Q&A: Chris Kraft

Written by Marjie Knust

Chris Kraft
Badger Creek Dairy
Fort Morgan, Colo.

Milking 5,400 cows on two operations in Colorado, Chris Kraft and his wife, Mary, are heavily involved in all aspects of their business. Their hands-on approach to dairying is fueled by their passion for their animals, land and industry.

“I’ve never worked a day in my life,” Chris says. “When you love what you do, it never feels like work.”

A member of DFA’s Board of Directors since 2013, Chris’ passion for the dairy industry drives him to get involved beyond the Cooperative, in industry organizations such as Colorado Dairy Farmers, the state’s political action committee, and Western Dairy Association, as well as community initiatives including the Fort Morgan Reservoir and Irrigation Co. board and the Jackson Lake Board.

Why did you want to become a DFA Board director?

I wanted to learn more of the marketing side of the business — what happens after our milk leaves the farm. I always knew that the Cooperative had a huge job, but it’s so much more complex than you can imagine. It’s not as simple as picking up milk and delivering it to a plant. It’s getting the right milk to the right plant at the right time and with the right quality. It’s a big responsibility because as farmers, we have obligations to produce high-quality milk for DFA, and DFA has an obligation to give our customers what they need, as well as get milk to our own plants. Our customers then have obligations, and need a reliable supply chain to be successful. That’s our responsibility as farmers and as a Cooperative.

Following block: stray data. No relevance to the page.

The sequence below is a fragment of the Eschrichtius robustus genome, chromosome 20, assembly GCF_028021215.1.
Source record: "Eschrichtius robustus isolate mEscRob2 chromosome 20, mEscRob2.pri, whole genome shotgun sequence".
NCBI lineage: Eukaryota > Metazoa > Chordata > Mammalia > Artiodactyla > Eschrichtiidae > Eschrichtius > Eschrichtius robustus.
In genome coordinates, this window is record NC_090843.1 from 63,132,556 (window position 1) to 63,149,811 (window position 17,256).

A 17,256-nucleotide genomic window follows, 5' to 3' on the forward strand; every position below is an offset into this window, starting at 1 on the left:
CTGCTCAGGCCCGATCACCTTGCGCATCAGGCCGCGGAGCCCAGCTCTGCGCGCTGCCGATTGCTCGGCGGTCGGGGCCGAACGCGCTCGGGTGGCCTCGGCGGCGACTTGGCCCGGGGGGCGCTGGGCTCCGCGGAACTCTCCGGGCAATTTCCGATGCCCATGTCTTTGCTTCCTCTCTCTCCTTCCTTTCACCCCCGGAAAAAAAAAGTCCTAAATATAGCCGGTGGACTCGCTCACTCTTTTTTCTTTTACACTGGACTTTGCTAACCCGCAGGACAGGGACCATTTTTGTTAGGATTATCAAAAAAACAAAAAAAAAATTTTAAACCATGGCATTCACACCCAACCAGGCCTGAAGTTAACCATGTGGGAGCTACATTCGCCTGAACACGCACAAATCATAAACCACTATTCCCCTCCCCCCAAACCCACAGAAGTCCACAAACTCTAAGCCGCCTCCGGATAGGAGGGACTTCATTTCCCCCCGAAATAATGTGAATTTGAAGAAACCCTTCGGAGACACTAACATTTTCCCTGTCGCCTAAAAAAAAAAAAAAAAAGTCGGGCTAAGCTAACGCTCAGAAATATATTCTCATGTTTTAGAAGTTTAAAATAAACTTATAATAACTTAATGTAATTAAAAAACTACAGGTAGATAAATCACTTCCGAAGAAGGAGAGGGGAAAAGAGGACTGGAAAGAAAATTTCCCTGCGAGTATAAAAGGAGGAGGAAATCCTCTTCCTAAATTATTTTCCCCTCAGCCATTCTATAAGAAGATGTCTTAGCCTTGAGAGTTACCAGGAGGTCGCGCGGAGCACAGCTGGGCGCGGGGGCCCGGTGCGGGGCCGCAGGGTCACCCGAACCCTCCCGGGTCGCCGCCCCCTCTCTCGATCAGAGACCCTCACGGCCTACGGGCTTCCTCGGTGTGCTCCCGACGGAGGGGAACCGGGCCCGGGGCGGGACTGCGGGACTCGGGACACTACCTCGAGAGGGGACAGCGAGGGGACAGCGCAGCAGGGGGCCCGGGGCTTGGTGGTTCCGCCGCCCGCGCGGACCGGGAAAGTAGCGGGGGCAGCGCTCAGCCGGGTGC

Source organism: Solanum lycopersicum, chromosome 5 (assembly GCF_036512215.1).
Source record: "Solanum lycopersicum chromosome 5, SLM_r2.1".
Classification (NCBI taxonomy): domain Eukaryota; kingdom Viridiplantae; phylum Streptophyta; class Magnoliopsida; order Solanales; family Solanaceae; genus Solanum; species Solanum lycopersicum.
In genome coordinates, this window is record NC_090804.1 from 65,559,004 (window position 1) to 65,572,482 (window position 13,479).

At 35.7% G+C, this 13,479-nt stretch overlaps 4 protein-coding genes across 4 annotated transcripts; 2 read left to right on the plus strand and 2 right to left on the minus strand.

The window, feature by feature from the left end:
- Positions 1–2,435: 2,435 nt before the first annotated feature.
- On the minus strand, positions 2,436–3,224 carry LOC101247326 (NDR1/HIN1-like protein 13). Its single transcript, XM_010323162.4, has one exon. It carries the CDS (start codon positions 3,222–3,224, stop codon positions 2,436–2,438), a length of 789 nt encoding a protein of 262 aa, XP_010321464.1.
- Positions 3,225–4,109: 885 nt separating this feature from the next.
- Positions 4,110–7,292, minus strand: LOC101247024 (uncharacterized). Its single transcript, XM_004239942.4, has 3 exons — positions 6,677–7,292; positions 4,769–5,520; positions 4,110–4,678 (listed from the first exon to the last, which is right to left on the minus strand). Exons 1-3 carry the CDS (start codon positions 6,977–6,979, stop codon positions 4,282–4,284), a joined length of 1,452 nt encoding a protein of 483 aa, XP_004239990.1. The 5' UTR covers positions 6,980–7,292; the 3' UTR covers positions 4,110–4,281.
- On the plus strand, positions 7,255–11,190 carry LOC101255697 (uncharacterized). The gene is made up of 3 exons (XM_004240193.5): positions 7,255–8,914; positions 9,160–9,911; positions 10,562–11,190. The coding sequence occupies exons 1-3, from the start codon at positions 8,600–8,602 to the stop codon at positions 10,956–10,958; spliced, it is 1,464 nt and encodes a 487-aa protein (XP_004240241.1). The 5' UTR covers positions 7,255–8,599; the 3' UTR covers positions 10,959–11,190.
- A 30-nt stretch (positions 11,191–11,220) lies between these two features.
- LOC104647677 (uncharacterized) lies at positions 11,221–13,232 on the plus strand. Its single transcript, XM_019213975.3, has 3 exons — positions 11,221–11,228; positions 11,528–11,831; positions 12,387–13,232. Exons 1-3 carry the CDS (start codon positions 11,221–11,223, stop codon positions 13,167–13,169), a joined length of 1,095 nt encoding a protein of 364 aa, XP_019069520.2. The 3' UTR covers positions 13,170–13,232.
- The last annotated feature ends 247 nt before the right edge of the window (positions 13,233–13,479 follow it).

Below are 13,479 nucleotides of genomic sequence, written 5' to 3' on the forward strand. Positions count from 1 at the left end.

What do you think is the biggest opportunity for DFA?

I’m very excited about where our Cooperative is going on a number of fronts, because we have the opportunity to help our farmer families grow their businesses. DFA has a culture of being honest, open, fair and transparent. That’s a big deal for farmers, and I think that’s an attractive trait in a cooperative. Right now, we are seeing opportunities in foreign markets. A lot is happening that is positive for U.S. dairy — economies in other countries like Africa, China and South America are still experiencing long-term growth, even though they are a little slow now. There is also unprecedented access to information for consumers in those countries. As their incomes are growing, they are researching what to feed their families, and finding dairy as a positive option. God made milk to grow babies.

How does the Board work with DFA management to make decisions?

We’re talking all the time — every day at various levels of leadership in different ways. It might just be an email from our chief operating officer about how the markets or an industry trend is affecting local marketing issues, or there’s a member who has a concern who needs some advice.

As a Board, we have a formalized process with meetings and calls to discuss the business, and we also have various committees focused on specific facets of the business such as global trade, fluid milk or government affairs. We get into more details in those committees, then bring issues before the whole Board.

The farmer-leadership of DFA takes its job very seriously. We work hard every day.

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